'In order to hold the driver liable by reason of wilful and wanton misconduct, his knowledge of existing conditions and consciousness that from his act or omission injury will likely result to another, is not the knowledge of a particular fact or knowledge that a motor vehicle was approaching at such time and place, at such speed and so closely that it could not pass (emphasis of the court), but it is sufficient if such host driver have a consciousness of conditions obtained through the exercise of his senses and knowledge of the likelihood of an injury to his guest as a result of his conscious acts.' (Our emphasis.)'

See also Tuttle v. Reid (1966), 247 Ind. 375, 379, 380, 216 N.E.2d 34, and Andrews v. McNaughton (Alleshouse) (1967), 141 Ind.App. 1, 6, 7, 226 N.E.2d 167.

It is not surprising, then, that defendant-appellee has emphasized the objective aspects of defendant's alleged conduct and has compared it with similar objective conduct in cases in which such conduct was held to create no liability. Appellee cites Kalicki v. Beacon Bowl, Inc. (1968), 143 Ind.App. 132, 138, 238 N.E.2d 673, 675, for the proposition that 'an operator of a business establishment who provides free parking facilities to his invitees is not responsible for injuries to such invitees who fall on ice or snow accumulated on said parking lot through natural means.' Also Halkias v. Gary National Bank (1968), 142 Ind.App. 329, 234 N.E.2d 652, for the proposition that the partial clearance of public sidewalks by abutting occupants does not create liability for a fall caused by the remaining snow or ice. 3

Plaintiff, on the other hand, stresses the subjective factors which...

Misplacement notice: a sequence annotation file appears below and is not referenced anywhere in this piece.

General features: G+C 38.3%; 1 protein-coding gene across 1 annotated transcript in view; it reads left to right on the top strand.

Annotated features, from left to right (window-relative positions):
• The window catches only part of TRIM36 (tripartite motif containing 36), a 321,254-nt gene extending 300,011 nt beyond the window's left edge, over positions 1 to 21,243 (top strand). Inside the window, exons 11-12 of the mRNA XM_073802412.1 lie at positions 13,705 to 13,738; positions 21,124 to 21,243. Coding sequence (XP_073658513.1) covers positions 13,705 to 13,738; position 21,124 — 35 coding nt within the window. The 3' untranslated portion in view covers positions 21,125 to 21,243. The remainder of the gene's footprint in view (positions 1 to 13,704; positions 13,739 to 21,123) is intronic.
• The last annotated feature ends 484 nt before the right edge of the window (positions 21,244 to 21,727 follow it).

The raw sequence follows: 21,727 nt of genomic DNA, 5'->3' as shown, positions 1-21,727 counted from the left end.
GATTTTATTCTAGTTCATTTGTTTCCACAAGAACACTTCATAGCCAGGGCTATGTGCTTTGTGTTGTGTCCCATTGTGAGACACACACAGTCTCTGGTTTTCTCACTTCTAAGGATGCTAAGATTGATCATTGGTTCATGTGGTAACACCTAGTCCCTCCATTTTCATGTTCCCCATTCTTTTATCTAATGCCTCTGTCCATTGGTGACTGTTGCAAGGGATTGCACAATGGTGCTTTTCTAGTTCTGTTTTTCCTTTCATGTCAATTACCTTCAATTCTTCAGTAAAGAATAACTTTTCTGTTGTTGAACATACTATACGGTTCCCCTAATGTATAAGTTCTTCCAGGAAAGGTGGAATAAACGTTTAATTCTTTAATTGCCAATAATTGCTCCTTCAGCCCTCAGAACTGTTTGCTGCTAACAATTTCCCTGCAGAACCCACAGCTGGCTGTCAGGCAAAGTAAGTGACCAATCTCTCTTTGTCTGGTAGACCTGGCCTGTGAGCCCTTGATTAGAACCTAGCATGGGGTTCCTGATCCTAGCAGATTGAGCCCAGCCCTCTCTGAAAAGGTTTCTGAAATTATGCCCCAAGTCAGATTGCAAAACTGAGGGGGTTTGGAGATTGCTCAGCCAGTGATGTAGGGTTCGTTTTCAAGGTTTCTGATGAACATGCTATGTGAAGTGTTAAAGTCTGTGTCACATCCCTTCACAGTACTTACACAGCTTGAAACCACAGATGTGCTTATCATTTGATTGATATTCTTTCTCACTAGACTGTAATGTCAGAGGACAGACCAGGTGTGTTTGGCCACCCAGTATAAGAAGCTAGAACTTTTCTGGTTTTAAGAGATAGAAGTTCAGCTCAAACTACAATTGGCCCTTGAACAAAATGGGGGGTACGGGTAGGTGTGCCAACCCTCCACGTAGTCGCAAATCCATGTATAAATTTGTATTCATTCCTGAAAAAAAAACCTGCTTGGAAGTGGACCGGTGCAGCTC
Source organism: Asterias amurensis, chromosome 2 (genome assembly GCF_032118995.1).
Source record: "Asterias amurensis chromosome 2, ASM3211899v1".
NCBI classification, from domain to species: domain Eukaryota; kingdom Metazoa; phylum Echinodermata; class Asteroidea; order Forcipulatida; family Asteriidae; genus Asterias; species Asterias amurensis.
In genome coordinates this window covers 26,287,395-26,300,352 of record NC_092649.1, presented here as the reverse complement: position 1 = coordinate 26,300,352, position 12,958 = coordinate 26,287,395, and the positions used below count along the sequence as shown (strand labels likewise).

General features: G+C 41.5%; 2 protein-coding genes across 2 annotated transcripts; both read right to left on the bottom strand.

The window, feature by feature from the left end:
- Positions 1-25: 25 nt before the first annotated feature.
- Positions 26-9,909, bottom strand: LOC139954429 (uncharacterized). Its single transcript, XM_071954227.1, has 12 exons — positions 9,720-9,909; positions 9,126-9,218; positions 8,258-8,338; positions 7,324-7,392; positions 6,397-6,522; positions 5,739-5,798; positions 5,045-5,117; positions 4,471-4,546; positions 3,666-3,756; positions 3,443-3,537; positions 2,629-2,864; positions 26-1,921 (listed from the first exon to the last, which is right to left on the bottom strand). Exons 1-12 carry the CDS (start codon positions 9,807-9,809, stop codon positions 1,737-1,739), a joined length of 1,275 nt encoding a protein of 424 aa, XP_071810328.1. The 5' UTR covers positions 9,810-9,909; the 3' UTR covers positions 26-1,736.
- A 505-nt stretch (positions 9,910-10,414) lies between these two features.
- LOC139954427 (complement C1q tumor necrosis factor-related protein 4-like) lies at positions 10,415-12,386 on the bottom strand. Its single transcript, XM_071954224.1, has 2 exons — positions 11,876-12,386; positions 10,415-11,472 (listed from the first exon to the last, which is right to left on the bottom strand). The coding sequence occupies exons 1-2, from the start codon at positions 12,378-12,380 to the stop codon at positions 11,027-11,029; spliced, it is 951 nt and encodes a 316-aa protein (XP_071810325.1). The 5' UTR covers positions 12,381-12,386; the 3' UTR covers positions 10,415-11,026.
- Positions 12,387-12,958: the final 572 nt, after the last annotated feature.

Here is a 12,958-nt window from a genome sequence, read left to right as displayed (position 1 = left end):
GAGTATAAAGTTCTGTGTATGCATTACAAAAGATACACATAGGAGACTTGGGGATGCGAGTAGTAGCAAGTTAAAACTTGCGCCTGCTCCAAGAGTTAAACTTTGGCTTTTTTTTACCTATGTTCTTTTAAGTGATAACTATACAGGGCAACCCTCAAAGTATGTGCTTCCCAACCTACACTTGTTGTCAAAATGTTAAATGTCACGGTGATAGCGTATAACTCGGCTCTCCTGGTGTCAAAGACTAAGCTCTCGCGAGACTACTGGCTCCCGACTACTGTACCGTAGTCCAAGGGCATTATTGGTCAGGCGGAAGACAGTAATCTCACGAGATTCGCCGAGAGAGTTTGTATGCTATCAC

To continue reading

Request your trial
10 cases
  • Citizens Nat. Bank of Grant County v. First Nat. Bank in Marion
    • United States
    • Indiana Appellate Court
    • July 23, 1975
    ...National Bank and Trust Co. (1972), Ind., 279 N.E.2d 807. See also Gladis v. Melloh (1971), Ind.App., 273 N.E.2d 767; Wyant v. Lobdell (1972), Ind.App., 277 N.E.2d 595. The rules do not require that the complaint state all the elements of a cause of action. It must be remebered that our new......
  • Field v. Area Plan Commission of Grant County, Ind.
    • United States
    • Indiana Appellate Court
    • June 17, 1981
    ...Co. (1972), (258 Ind. 189) 279 N.E.2d 807. See also Gladis v. Melloh (1971), (149 Ind.App. 466) 273 N.E.2d 767; Wyant v. Lobdell (1972), (150 Ind.App. 675) 277 N.E.2d 595. The rules do not require that the complaint state all the elements of a cause of action. It must be remembered that our......
  • United Farm Bureau Family Life Ins. Co. v. Fultz
    • United States
    • Indiana Appellate Court
    • April 25, 1978
    ...Co. (1972), (258 Ind. 189), 279 N.E.2d 807. See also Gladis v. Melloh (1971), (149 Ind.App. 466), 273 N.E.2d 767; Wyant v. Lobdell (1972), (150 Ind.App. 675), 277 N.E.2d 595. The rules do not require that the complaint state all the elements of a cause of action. It must be remembered that ......
  • Pitts v. Mills
    • United States
    • Indiana Appellate Court
    • September 16, 1975
    ...279 N.E.2d 807. See also Gladis v. Melloh (1971), (149) Ind.App. (466), 273 N.E.2d 767; Wyant v. Lobdell (1972), (150) Ind.App. (675), 277 N.E.2d 595. The rules do not require that the complaint state all the elements of a cause of action. It must be remembered that our new rules are based ......
  • Request a trial to view additional results

VLEX uses login cookies to provide you with a better browsing experience. If you click on 'Accept' or continue browsing this site we consider that you accept our cookie policy. ACCEPT